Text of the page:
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We would encourage a child to use other methods of communication when a child has difficulty getting her message across using speech, and especially when she is frustrated by her struggle to get her message across.

If you think your child needs to use gestures of large pictures to communicate you should: discuss this with your therapist or doctor. Ask for a referral to a speech therapist who can help to assess your child and decide with you and your child which communication method is best. Thespeech therapist can also help to design a communication board that would best suit your child's needs.

It is important that everyone who is involved with your child knows and uses the same signs or pictures and so include your child in conversations. This includes the family, teacher, other people who help to take care of your child…
Only repetition and consistency will help her to learn this new way of communicating. If people do not respond to her efforts to communicate, she will not be motivated to use it.

Communication Activities

These are some practical ideas of how to help your child to develop her communication skills:

How to encourage your child to make eye contact

  • Hold your face close to your child‟s face and talk to her. Try to encourage her to look at you.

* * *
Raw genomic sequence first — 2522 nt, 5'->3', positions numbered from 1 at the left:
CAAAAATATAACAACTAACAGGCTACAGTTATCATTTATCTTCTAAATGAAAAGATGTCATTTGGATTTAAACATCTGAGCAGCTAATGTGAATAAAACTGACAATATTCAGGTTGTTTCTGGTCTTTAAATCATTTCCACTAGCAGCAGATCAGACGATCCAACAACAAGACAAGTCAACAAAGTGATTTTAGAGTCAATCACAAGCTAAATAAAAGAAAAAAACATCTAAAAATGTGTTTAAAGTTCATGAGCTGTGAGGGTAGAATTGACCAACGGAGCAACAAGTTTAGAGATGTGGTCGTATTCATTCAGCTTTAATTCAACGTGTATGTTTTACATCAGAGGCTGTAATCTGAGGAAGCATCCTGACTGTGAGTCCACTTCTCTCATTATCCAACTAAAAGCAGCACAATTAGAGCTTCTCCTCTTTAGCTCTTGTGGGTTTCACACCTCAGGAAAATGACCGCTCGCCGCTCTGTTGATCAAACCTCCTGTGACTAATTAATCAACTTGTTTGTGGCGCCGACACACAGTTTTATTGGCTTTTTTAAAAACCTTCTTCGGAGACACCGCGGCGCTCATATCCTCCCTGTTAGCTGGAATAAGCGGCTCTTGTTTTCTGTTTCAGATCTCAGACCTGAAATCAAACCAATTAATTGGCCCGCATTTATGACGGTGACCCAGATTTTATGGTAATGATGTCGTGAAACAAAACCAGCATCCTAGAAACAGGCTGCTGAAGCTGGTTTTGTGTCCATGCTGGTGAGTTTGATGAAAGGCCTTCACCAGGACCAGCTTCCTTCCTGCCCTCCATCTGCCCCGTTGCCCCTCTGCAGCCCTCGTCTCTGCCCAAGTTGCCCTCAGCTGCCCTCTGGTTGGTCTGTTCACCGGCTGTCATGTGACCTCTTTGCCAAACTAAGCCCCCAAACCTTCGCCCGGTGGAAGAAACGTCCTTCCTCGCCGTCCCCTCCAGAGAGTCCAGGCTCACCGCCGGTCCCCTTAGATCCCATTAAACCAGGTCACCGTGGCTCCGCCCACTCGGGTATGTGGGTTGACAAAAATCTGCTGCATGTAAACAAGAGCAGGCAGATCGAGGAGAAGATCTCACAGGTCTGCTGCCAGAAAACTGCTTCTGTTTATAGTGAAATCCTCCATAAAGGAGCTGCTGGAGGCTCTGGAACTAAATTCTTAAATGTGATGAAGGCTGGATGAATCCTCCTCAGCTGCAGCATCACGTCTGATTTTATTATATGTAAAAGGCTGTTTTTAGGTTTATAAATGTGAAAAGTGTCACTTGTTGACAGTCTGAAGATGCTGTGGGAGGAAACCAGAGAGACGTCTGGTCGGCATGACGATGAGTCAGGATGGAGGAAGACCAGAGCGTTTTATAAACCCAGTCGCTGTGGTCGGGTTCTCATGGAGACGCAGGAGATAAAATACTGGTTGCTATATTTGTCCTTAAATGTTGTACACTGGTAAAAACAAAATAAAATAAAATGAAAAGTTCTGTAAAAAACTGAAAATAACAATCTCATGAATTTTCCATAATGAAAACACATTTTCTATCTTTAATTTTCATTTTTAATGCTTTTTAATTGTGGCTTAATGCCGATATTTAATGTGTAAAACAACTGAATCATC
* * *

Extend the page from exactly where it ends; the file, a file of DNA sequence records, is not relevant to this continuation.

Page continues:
• Call her name; when she looks at you, praise her by smiling and talking. Use lots of facial expression.
  • Sing songs to her. She will enjoy the rhythm.
  • Play Peek-a-Boo.
  • Ask her to look at different objects. Shiny objects such as a chip packet turned inside out will draw her attention. You can also use every day objects with different textures or sounds. Let her play and explore objects. Talk to her about the different objects.

How to encourage your child to take turns when communicating:

  • When she makes a sound, uses a facial expression or body movement; copy her and then take turns „talking‟.
  • Respond immediately to any attempt she uses to initiate communication.
  • Clap your hands and then ask her or help her to clap her hands.
  • Hold a ball in front of her; ask her to wait, and then to hit the ball.
  • Play music on the cell phone. When it stops, wait for a response from the child before switching it on again.

How to encourage your child to make choices:

  • Give her a choice of things to play with or to eat.
  • Show her the things where she can see them best. 

(Hold one in front of the child and say what it is; take it away; then show the other item and say what it is; take it away. Now show the child both of the items and ask her to make a choice. Ask for example "Do you want water or milk?‟ or "Do you want the ball or the doll?‟. Wait for a response. A response could be pointing or looking towards one of the objects. Give it to her immediately and say: „you chose the ball by looking at it, so let's play with the ball‟.)